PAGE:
Talk:Post-chemotherapy cognitive impairment
|WikiProject Medicine / Hematology-oncology / Neurology||(Rated C-class, Mid-importance)|
i have just gotten used to footnoted references. That way each idea or factum is tied to a cite below. After I added my input, I noticed that wasn't the scheme being followed. Is the goal to ultimately use footnoted refs? If not, then I"ll conform my addition.Godspeed John Glenn! Will 13:30, 3 October 2007 (UTC)
Moved possible sources
I've removed the following links from the main page - they can be used as references, but aren't good choices for external links and should be linked as in-line citations for the sources. I'll try to integrate later today. WLU (talk) 12:06, 25 April 2008 (UTC)
- Schagen SB, Muller MJ, Boogerd W, Mellenbergh GJ, van Dam FS (2006). "Change in cognitive function after chemotherapy: a prospective longitudinal study in breast cancer patients". J. Natl. Cancer Inst. 98 (23): 1742–5. doi:10.1093/jnci/djj470. PMID 17148777.
- Posit Science Press Release. “Study on Non-Invasive Therapy for “’Chemobrain.’” 2006 Nov 6.
- Brain Fitness Channel - What Is Chemobrain?
- MedPage Today - Temporary Brain Shrinkage May Explain 'Chemobrain'
PMID 17906463 PMID 17882646 PMID 17330340 PMID 17227439 PMID 17171703 PMID 17099979 PMID 16298740
- PMID 16286908
- PMID 15274059
Request to rename this topic Chemo Brain
The term Post-chemotherapy Cognitive Impairment (PCCI) has not been adopted by medical researchers, physicians, oncologists, oncology nurses, or the general public. While there have been complaints about the lack of precision concerning the term "chemo brain", it has nevertheless been adopted by the medical and scientific community.
- That's not a bad idea, and it would comply with WP:COMMONNAME.
- On the other hand, I get two hits at Google Scholar, so the more formal term isn't entirely unused. Do you know what the ICD-10 (or -9) codes might be for this condition? I assume that it doesn't have its own code number, but figuring out what's usually used is sometimes enlightening. WhatamIdoing (talk) 05:59, 19 July 2009 (UTC)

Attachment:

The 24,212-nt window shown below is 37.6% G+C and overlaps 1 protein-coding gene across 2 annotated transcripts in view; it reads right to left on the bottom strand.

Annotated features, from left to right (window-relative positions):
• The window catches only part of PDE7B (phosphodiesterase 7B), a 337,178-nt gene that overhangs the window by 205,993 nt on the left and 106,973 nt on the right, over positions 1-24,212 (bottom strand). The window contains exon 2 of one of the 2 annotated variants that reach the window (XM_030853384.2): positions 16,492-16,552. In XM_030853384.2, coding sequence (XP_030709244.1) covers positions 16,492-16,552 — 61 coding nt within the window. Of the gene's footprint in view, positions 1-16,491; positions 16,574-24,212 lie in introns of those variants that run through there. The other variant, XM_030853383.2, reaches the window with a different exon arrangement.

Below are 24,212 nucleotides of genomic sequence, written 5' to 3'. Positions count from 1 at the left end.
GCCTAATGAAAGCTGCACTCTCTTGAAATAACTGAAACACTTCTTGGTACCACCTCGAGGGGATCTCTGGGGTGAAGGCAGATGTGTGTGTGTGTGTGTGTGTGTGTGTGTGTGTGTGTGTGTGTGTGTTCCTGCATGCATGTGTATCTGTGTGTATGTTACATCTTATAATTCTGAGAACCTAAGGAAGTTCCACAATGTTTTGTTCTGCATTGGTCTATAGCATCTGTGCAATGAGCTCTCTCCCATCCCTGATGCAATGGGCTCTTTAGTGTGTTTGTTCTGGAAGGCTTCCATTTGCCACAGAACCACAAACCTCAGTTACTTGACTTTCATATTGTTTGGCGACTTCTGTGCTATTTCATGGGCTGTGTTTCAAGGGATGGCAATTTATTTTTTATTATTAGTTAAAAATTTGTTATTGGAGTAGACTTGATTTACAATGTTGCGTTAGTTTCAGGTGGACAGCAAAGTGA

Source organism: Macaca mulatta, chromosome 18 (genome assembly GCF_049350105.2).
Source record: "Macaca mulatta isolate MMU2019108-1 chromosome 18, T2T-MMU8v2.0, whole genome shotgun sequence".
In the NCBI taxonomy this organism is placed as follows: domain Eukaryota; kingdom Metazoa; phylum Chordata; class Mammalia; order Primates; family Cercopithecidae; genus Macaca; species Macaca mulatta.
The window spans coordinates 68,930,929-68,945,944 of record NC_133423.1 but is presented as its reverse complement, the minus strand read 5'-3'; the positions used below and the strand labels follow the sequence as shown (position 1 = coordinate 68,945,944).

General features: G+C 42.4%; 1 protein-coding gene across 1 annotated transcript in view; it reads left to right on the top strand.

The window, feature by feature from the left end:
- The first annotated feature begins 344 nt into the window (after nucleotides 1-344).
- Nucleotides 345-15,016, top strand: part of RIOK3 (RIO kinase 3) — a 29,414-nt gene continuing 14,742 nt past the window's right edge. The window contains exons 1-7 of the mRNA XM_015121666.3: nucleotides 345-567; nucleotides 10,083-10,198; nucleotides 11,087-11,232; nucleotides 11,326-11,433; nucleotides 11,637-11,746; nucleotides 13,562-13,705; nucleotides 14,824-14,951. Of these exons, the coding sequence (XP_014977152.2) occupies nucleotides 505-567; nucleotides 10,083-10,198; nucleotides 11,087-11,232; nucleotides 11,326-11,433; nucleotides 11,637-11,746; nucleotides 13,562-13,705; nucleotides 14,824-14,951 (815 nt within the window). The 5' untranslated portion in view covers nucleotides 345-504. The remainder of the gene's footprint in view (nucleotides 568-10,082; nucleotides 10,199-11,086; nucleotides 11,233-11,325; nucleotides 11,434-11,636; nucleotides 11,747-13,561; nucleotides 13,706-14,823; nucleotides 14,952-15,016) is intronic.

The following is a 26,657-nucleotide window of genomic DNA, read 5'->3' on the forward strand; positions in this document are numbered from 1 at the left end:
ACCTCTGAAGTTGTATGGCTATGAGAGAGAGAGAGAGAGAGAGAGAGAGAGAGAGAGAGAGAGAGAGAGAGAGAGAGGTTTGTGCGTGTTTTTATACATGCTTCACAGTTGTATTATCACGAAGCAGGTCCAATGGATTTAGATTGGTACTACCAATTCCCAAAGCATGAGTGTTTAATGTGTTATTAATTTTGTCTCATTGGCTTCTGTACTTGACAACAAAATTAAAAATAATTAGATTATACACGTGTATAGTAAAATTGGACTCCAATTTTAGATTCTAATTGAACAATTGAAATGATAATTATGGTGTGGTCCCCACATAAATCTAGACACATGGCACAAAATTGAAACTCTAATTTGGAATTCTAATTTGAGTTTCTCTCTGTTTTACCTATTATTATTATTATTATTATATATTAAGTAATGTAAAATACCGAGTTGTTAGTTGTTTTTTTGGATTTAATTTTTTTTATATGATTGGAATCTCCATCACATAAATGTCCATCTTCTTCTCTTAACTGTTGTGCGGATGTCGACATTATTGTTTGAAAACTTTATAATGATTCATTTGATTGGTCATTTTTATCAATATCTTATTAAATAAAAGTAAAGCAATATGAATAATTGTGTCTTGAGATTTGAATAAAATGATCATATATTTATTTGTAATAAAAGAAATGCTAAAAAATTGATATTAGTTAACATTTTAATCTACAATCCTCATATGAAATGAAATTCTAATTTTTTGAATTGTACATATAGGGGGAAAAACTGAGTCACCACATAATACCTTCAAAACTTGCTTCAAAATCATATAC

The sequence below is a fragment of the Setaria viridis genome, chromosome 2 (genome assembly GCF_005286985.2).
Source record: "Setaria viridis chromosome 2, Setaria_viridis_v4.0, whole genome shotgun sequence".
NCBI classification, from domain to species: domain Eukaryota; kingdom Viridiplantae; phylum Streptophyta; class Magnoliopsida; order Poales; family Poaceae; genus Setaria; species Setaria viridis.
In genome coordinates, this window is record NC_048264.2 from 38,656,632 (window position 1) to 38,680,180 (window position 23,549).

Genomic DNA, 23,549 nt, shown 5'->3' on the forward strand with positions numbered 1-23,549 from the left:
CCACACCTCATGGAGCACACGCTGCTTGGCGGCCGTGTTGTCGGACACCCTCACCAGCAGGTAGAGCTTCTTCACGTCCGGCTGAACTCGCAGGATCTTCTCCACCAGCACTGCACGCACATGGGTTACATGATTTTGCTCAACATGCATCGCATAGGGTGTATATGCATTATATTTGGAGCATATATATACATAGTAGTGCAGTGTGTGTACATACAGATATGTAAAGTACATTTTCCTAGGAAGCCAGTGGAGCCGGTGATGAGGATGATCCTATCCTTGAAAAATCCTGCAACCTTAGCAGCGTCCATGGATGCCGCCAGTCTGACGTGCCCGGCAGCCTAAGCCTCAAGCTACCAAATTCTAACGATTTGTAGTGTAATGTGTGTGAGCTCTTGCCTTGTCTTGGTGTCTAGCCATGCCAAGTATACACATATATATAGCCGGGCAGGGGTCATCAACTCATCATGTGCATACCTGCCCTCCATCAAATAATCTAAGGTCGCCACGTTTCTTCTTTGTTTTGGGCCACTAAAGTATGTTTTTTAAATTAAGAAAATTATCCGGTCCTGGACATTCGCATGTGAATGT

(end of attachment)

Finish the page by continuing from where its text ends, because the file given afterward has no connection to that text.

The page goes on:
This page is very informative but seems to be focused on chemo brain and female reproductive cancers and not all cancers. Chemo brain is common in both male and female patients with reproductive cancers as well as non-Hodgkin's lymphoma and others. Is it possible to flesh out this page to include more cancers? Switchbladesista (talk) 17:04, 15 October 2009 (UTC)
- International Herald Tribune - The Murkiness After Chemotherapy Is for Real
- New York Times - The Fog That Follows Chemotherapy
- According to the people who've done the most research, "chemo brain" (used in the long-term sense) pretty much doesn't happen with the other cancers. Consequently, it wouldn't be appropriate to add information about its (non)existence in other cancers.
- Coping techniques should be added to the Post-chemotherapy cognitive impairment#Treatment section (which probably ought to be named "Management" instead of "Treatment" anyway). WhatamIdoing (talk) 20:01, 15 October 2009 (UTC)